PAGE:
cause I didn't know what to expect.
Was it a rumor? Was it truth? Why
were we the only ones out there?"
Supera said, referring to uncon-
firmed accounts of a sexual assault
outside Stockwell last week.
The security guard in charge told
residents the building had been
checked thoroughly by three DPSS
officers. Judging from the nature of
the call, he said, the warning was
not issued by University security.
"If it turns into something serious,
we'll notify the building directors
later," said the guard at the time. He
refused to give his name.
Joel Allan, Associate Director
of DPSS in charge of Housing Secu-
rity, pointed to the caller's instruc-
tions to pull the fire alarm and,
evacuate the building as the first
Continued from page 1
"Because of the shooting at
Royal Oak we lost a lot of nurses
who had to go work there. We got
really short that day and its been
hurting us ever since," said Tina
Saad, an LSA sophomore and APO
member volunteering at the blood
Two transplants are planned at
the University hospital this week
and 60 or 70 donors are needed per
transplant. "We can do three or four
liver transplants this week if we get
a whole bunch of blood," Fry said.
Fry said student turnout in the
residence halls has been good. The
best one-day donor turnout was at
Bursley last Monday with 182
donors. Mosher Jordan hosted 161

sign of a prank.
"We do not evacuate as a normal
course. We contact staff and tell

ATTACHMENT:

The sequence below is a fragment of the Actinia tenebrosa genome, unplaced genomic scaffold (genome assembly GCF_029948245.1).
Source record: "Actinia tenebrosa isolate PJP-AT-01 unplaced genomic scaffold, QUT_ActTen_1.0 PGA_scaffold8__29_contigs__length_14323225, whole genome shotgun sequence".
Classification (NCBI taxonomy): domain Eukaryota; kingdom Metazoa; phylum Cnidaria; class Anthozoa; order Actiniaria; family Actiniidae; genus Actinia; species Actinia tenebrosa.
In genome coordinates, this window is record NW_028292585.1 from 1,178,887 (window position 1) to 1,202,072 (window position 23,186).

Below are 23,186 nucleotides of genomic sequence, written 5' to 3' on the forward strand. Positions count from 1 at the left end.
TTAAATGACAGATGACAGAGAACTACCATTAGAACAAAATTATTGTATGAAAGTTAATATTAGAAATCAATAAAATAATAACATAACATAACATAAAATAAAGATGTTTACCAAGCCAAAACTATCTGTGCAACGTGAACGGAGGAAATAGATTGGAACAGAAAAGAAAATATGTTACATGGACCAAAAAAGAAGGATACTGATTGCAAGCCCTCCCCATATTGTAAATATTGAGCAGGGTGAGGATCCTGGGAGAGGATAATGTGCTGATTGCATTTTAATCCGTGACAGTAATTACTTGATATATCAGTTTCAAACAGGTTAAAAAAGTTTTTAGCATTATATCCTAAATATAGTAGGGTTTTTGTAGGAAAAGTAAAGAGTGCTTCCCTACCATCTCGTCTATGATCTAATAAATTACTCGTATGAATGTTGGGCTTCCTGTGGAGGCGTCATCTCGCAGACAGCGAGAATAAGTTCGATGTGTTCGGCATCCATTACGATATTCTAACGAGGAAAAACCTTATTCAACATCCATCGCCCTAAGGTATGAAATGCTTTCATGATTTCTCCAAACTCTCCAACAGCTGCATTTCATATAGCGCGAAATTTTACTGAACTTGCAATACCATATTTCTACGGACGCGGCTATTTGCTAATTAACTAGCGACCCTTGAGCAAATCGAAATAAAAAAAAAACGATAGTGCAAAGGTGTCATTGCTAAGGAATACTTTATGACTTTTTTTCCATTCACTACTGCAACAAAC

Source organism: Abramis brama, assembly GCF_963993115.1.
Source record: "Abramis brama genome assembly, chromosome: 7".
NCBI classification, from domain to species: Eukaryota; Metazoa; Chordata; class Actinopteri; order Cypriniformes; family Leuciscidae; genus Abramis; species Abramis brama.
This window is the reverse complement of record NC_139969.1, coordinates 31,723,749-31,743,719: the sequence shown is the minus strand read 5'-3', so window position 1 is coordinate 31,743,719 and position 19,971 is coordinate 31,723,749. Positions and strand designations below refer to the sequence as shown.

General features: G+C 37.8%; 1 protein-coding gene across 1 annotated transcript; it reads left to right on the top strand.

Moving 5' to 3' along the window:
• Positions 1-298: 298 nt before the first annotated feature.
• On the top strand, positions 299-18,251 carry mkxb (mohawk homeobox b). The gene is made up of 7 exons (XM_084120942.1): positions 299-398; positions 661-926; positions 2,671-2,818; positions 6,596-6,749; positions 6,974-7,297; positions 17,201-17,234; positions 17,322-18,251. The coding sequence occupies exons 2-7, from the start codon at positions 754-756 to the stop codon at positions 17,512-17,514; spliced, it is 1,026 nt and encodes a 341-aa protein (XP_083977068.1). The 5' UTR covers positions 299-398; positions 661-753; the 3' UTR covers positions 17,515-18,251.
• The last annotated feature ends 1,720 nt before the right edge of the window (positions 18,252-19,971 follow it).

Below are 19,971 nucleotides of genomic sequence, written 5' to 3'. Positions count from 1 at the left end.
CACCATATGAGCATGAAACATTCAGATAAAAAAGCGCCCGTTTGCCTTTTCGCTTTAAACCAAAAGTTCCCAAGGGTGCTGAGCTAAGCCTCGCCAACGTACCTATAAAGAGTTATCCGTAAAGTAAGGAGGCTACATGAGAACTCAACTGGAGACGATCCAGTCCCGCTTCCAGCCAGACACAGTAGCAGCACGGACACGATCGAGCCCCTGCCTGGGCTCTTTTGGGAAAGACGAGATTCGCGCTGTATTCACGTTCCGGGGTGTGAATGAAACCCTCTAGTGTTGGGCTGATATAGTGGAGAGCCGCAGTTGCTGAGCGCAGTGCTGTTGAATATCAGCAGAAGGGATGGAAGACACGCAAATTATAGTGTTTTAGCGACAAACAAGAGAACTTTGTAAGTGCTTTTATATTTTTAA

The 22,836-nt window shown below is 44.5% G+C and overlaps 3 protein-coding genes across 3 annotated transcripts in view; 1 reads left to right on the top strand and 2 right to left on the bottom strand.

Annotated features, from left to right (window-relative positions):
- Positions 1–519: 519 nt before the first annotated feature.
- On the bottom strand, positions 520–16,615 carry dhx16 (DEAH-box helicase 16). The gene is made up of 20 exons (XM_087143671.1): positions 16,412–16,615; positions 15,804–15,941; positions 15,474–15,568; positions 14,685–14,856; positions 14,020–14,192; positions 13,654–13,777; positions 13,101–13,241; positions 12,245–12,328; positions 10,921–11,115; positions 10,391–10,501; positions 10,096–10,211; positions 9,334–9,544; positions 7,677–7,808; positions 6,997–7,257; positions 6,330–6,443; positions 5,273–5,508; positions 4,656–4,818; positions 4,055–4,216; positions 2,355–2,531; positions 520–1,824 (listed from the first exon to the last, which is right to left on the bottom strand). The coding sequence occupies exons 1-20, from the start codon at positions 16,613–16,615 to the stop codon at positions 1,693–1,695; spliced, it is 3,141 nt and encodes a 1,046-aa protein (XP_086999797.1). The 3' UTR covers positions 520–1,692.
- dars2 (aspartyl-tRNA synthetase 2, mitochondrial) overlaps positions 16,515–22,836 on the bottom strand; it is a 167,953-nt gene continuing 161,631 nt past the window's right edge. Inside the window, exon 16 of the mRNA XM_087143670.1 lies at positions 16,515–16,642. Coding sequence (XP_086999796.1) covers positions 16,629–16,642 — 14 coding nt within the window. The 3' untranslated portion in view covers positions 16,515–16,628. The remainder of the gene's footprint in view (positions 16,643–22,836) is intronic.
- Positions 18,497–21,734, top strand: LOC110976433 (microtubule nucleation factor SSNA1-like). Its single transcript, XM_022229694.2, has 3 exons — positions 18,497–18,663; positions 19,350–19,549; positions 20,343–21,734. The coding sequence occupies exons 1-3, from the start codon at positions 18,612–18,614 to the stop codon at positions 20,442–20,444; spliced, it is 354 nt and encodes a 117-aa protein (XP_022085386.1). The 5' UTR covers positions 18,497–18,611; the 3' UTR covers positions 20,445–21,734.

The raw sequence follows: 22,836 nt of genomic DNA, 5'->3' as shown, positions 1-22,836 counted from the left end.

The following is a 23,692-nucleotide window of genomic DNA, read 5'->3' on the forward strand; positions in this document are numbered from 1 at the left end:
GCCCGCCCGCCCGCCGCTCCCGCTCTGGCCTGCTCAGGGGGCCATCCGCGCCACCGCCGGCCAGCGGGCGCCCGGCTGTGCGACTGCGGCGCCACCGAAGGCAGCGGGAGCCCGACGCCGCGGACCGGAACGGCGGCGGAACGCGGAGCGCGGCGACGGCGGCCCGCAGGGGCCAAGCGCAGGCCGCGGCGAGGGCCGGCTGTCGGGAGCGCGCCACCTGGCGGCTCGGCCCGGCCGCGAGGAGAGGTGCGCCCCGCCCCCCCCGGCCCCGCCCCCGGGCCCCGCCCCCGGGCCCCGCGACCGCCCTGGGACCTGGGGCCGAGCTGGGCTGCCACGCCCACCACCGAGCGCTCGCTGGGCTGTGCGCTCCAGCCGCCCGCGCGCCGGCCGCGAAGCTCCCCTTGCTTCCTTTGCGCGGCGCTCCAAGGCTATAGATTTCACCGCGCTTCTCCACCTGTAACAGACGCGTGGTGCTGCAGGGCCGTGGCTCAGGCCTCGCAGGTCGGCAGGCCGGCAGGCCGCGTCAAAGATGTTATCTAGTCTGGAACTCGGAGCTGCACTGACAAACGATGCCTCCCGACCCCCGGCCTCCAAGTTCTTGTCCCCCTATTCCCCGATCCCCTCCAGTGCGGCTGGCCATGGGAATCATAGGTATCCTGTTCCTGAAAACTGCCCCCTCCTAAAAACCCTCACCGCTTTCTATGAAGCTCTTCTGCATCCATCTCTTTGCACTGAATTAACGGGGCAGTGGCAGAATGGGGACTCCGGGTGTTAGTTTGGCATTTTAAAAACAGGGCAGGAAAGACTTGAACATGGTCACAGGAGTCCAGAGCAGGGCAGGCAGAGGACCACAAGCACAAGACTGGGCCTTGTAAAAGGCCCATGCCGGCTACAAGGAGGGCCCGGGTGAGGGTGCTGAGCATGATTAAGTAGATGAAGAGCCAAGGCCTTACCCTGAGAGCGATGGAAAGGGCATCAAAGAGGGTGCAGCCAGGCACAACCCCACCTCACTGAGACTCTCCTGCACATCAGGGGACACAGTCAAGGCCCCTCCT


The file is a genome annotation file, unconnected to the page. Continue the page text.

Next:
them to notify residents that there's
a threat. We encourage them to
evacuate but they don't have to,"
Allan explained.
Many Stockwell residents said
they were angry and frustrated be-
cause the evacuation was unorga-
nized and they did not know what to
"We don't know any emergency
procedures whatsoever," said one
resident who asked to remain
Stockwell Building Director
Julie Lavrack confirmed there have
not been any fire drills in Stockwell
this semester. Lavrack added that
bomb threats, because they are so
rare, are not covered in safety proce-
Residents were also concerned
that not everyone was told about
the call.
First-year LSA student Susan
Levin told a security guard that it
was ridiculous that some residents
didn't find out until later. "There's
got to be a way for the system to
work, and this isn't it," Levin said.
donors, South Quad had 156,
Markley had 142, the Business
School had 141 and East Quad had
Sorority turnout has also im-
proved this year, Saad said. "The
sororities have come out strong this;
year and shown great interest, but
fraternity interest has not been as
"The drive is great," Lin said.
"People are coming in. People care.
In terms of the contest itself, I hope
Michigan wins but at least we col
lected blood to.help save people's
lives. Winning is a desire but not a
The blood drive will be held to-
day and tomorrow in the Union
ballroom from 1 p.m. to 6:30 p.m.
and Friday from noon to 7:30 p.m.

pp- ,vx A'


and your host
Jeff Goad

for more information
call 763-1 107

and student comedians
Toli Shabashov
Eric Kurit

Fr. Thomas Hopko, Ph. D.
Distinguished Teologian, Author and Lectrer will speak on
Sponsored by the Council of Eastern Orthodox Churches ofMetopoltan De tro
University of Michigan
Union - Pendleton Room
530 S. State Street
Ann Arbor, Michigan
Thursday, November 21st
Author of:
Christian Spirituality:
East and West
(Priory Press, 1968);
The Orthodox Faith: .
(ORĀ£. Orteodc. Churd in A nmai. 1972.76)
The Sjit Of God
(Morehouse Balowe, 1976);
All the Fulness of God
(SVS Presk, 1982)
Women and the Priesthood
(SVS Press, 1983);
The Lenten Spring

1 1
Enjoy the Game with 1"
Mrs. Peabodyst
Ask about the Cocoa La Yog n\
I Call orders 761-CHIP Go
715 N. University
Im "
1 -1
-- ~- -- --- --- - - -
Kerrytown, State St., Main St., &
;;"" - South University St. Merchants,
- - 5
Tis' the Season...To Tell
" , 94C 0,If4tpn i jl's 50,000 readersr
" 1 .". about your annual holiday sale on our
ra' ':7 special Midnight Madness Page.
Run an ad and they will come!w
: N.~ Deadline is Tues. Nov. 26. & space is